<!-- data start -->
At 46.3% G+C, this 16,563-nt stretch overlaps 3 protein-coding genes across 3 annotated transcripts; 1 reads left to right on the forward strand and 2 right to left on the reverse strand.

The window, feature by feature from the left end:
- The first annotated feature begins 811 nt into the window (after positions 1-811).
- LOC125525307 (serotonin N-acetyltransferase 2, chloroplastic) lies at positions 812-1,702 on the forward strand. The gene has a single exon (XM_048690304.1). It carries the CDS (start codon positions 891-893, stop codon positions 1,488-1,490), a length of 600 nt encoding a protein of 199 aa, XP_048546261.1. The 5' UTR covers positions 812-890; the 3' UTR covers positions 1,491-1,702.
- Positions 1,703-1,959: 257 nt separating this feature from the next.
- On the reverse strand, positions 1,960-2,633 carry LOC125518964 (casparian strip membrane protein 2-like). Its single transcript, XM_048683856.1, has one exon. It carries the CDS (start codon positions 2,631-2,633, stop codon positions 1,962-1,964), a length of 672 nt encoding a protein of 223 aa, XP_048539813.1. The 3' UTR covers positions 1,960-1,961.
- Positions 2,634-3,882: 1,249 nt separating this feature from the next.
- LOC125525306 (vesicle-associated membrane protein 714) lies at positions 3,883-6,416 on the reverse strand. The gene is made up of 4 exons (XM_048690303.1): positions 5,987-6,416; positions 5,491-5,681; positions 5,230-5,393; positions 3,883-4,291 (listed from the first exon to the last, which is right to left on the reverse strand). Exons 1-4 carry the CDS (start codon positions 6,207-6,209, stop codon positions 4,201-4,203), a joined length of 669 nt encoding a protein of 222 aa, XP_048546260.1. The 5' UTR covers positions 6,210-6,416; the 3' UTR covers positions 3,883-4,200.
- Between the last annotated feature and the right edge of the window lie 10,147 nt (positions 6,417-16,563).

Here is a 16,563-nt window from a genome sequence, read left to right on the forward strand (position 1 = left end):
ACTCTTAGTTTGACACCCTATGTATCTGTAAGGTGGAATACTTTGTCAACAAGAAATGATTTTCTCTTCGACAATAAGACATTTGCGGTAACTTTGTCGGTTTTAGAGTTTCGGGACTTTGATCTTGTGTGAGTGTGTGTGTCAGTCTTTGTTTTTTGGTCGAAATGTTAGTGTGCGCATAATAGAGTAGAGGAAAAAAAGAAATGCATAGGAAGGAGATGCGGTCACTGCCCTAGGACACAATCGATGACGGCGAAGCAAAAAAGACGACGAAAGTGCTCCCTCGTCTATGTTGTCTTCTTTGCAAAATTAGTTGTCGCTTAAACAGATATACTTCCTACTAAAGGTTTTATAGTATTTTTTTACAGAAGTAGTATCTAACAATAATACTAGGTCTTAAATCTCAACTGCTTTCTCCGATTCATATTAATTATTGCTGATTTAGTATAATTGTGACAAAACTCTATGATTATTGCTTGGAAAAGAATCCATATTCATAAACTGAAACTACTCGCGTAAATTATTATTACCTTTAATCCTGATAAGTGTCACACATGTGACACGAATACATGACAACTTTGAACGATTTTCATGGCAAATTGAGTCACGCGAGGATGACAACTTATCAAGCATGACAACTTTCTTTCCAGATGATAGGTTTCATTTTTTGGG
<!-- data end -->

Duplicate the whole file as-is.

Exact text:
At 46.3% G+C, this 16,563-nt stretch overlaps 3 protein-coding genes across 3 annotated transcripts; 1 reads left to right on the forward strand and 2 right to left on the reverse strand.

The window, feature by feature from the left end:
- The first annotated feature begins 811 nt into the window (after positions 1-811).
- LOC125525307 (serotonin N-acetyltransferase 2, chloroplastic) lies at positions 812-1,702 on the forward strand. The gene has a single exon (XM_048690304.1). It carries the CDS (start codon positions 891-893, stop codon positions 1,488-1,490), a length of 600 nt encoding a protein of 199 aa, XP_048546261.1. The 5' UTR covers positions 812-890; the 3' UTR covers positions 1,491-1,702.
- Positions 1,703-1,959: 257 nt separating this feature from the next.
- On the reverse strand, positions 1,960-2,633 carry LOC125518964 (casparian strip membrane protein 2-like). Its single transcript, XM_048683856.1, has one exon. It carries the CDS (start codon positions 2,631-2,633, stop codon positions 1,962-1,964), a length of 672 nt encoding a protein of 223 aa, XP_048539813.1. The 3' UTR covers positions 1,960-1,961.
- Positions 2,634-3,882: 1,249 nt separating this feature from the next.
- LOC125525306 (vesicle-associated membrane protein 714) lies at positions 3,883-6,416 on the reverse strand. The gene is made up of 4 exons (XM_048690303.1): positions 5,987-6,416; positions 5,491-5,681; positions 5,230-5,393; positions 3,883-4,291 (listed from the first exon to the last, which is right to left on the reverse strand). Exons 1-4 carry the CDS (start codon positions 6,207-6,209, stop codon positions 4,201-4,203), a joined length of 669 nt encoding a protein of 222 aa, XP_048546260.1. The 5' UTR covers positions 6,210-6,416; the 3' UTR covers positions 3,883-4,200.
- Between the last annotated feature and the right edge of the window lie 10,147 nt (positions 6,417-16,563).

Here is a 16,563-nt window from a genome sequence, read left to right on the forward strand (position 1 = left end):
ACTCTTAGTTTGACACCCTATGTATCTGTAAGGTGGAATACTTTGTCAACAAGAAATGATTTTCTCTTCGACAATAAGACATTTGCGGTAACTTTGTCGGTTTTAGAGTTTCGGGACTTTGATCTTGTGTGAGTGTGTGTGTCAGTCTTTGTTTTTTGGTCGAAATGTTAGTGTGCGCATAATAGAGTAGAGGAAAAAAAGAAATGCATAGGAAGGAGATGCGGTCACTGCCCTAGGACACAATCGATGACGGCGAAGCAAAAAAGACGACGAAAGTGCTCCCTCGTCTATGTTGTCTTCTTTGCAAAATTAGTTGTCGCTTAAACAGATATACTTCCTACTAAAGGTTTTATAGTATTTTTTTACAGAAGTAGTATCTAACAATAATACTAGGTCTTAAATCTCAACTGCTTTCTCCGATTCATATTAATTATTGCTGATTTAGTATAATTGTGACAAAACTCTATGATTATTGCTTGGAAAAGAATCCATATTCATAAACTGAAACTACTCGCGTAAATTATTATTACCTTTAATCCTGATAAGTGTCACACATGTGACACGAATACATGACAACTTTGAACGATTTTCATGGCAAATTGAGTCACGCGAGGATGACAACTTATCAAGCATGACAACTTTCTTTCCAGATGATAGGTTTCATTTTTTGGG